I start cooking the tenderloin and the recipe said 30 minutes for medium-rare. I’m not a fan of anything medium-rare so I decided to cook it a little longer. At 9:00 PM the tenderloin was still cooking. I checked it at 30 minutes and it was not even near the temperature for medium-rare so I cooked it for another 20 minutes, and then another, and so on until 9 PM rolled around. At this point, Jake wasn’t the only one gnawing on his hand so I sent Russ out to pick up some fast food. We had Wendy’s, but the next day we had some really great roast beef sandwiches (albeit a little on the peppery side).

This was a “Family Approved Lunch” and I hope to cook it again so that we can actually eat it for dinner. I’ll just start around 9 AM next time!

Best-Ever Roast Beef- By: Healthy Meals in Minutes
Serves 8
1- 2 1/2 lb beef tenderloin, trimmed
2 1/2 tsp. coarsely cracked black pepper
1/4 cup chopped fresh parsley
2 T chopped fresh chives
1 tsp. dried tarragon

1. Preheat oven to 425 degrees. Rub the cracked pepper evenly over surface of beef, pressing gently to help pepper adhere.
2. In a small bowl, combine parsley, chives, and tarragon. Mix well. Spread herb mixture evenly on a plate or a sheet of waxed paper.
3. Place beef on top of the herbs. Roll beef in herbs to coat completely, pressing gently to help herbs adhere. Loosely tie beef at 2-inch intervals with kitchen twine along it’s length.
4. Place the beef on a roasting rack in a large roasting pan. Roast beef until an instant-read theremometer inserted in center registers 145 degrees for medium-rare, about 30 minutes, or until desired doneness.
5. Transfer beef to a carving board and let stand for 15 minutes, allowing the juices to redistribute throughout the meat. Remove string and carve into thin slices. Serve immediately.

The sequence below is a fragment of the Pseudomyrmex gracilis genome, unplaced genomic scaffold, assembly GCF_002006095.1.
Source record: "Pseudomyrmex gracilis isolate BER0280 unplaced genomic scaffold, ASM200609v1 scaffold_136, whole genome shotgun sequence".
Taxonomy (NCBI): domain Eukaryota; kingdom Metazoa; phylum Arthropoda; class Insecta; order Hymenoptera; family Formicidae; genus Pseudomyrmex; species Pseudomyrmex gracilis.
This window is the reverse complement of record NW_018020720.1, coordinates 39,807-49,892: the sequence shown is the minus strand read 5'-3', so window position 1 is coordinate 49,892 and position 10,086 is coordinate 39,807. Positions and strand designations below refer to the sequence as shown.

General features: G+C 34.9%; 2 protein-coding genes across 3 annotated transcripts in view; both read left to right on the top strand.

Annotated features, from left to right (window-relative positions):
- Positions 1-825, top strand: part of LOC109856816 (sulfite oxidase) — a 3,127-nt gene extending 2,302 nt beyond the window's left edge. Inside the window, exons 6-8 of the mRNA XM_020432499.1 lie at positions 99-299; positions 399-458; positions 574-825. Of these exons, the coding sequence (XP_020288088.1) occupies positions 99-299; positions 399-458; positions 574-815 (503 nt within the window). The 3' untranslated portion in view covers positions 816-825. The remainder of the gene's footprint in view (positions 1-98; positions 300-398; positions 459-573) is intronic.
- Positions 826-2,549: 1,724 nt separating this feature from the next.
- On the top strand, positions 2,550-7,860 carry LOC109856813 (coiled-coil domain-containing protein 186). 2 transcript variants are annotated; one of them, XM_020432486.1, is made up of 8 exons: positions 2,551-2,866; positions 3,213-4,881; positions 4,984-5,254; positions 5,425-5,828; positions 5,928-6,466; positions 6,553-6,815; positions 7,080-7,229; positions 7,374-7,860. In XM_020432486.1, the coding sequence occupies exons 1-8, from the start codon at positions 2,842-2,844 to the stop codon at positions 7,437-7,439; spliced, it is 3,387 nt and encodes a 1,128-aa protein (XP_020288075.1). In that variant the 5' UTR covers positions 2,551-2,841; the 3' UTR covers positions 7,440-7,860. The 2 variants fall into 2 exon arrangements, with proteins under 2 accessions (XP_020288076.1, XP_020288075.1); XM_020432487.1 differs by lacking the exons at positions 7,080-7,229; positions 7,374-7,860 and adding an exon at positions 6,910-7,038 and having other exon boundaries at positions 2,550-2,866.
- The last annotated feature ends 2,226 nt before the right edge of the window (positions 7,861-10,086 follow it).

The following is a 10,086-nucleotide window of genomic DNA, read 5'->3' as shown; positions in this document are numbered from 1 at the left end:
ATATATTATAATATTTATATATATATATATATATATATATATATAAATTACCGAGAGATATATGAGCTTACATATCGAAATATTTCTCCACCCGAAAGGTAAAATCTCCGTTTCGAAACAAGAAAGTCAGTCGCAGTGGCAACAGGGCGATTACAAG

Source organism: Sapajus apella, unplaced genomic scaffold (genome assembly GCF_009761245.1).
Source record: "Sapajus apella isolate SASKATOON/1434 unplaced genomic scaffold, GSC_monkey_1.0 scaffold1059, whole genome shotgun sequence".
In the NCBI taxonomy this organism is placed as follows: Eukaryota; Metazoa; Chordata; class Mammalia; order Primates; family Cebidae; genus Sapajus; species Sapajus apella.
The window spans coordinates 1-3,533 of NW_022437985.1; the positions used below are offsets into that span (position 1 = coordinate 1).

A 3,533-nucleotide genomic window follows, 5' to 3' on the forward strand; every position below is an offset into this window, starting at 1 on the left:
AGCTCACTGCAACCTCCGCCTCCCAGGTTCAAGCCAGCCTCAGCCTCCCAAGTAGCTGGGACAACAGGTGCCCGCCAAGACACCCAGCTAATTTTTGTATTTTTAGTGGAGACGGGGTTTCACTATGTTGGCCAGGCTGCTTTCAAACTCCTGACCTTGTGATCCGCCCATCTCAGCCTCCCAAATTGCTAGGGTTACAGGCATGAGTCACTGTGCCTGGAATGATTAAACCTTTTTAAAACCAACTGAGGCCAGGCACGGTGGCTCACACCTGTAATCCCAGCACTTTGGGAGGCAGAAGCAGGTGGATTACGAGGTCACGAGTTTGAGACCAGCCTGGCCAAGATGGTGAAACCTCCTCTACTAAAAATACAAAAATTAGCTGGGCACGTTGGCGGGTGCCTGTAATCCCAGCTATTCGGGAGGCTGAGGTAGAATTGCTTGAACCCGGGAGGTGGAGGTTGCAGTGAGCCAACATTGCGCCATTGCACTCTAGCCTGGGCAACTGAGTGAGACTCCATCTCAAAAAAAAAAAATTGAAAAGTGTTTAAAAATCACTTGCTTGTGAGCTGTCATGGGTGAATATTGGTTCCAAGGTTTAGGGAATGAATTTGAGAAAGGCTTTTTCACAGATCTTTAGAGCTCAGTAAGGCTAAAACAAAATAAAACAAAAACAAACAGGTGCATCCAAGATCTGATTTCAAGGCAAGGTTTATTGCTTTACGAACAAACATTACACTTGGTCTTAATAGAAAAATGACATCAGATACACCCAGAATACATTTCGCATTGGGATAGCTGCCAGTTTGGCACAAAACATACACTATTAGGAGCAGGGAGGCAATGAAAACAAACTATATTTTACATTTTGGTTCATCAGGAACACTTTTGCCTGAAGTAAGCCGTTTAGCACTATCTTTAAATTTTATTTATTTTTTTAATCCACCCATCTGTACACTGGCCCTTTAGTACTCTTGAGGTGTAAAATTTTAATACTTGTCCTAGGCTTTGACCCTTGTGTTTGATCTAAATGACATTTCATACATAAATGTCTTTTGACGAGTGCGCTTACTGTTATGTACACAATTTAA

Archives- Day 7- Two Burnt Fingers and the Black Hole Pantry

Original post- March 4, 2011

Oh wow!

Was that a little tinge of happiness I just felt? Seriously?! I disliked cooking with an intense passion before this journey. Tonight though, I said to Russ,” I am really enjoying this!” and I truly meant it. With that being said, the night wasn’t without it’s flaws. And so we begin:

I pulled out my trusty recipe cards and got ready. It was time to make Kansas City Steak Strips. I’ve never been to Kansas City, other than in passing it on the interstate, so I’m wondering if it either is some sort of something they have there or after 1200 recipes the company was running out of names for cooked meat. Either way, it was interesting and fairly easy to make. However, the recipe really allows you to waste some ingredients and the cheapo in me got irritated, but I forged on.

Last week I thought I was the smartest person on Earth when I thought to cut up the flank steak and measure out the amount I needed before freezing it. I love that I did that. Tonight I thanked myself from last week. It was so nice to pull something out of the fridge and have it ready to throw into the pan with out any chopping or measuring involved! I got the ingredients out and was measuring them out before I started preparing dinner and… whoops…I was missing the beef broth.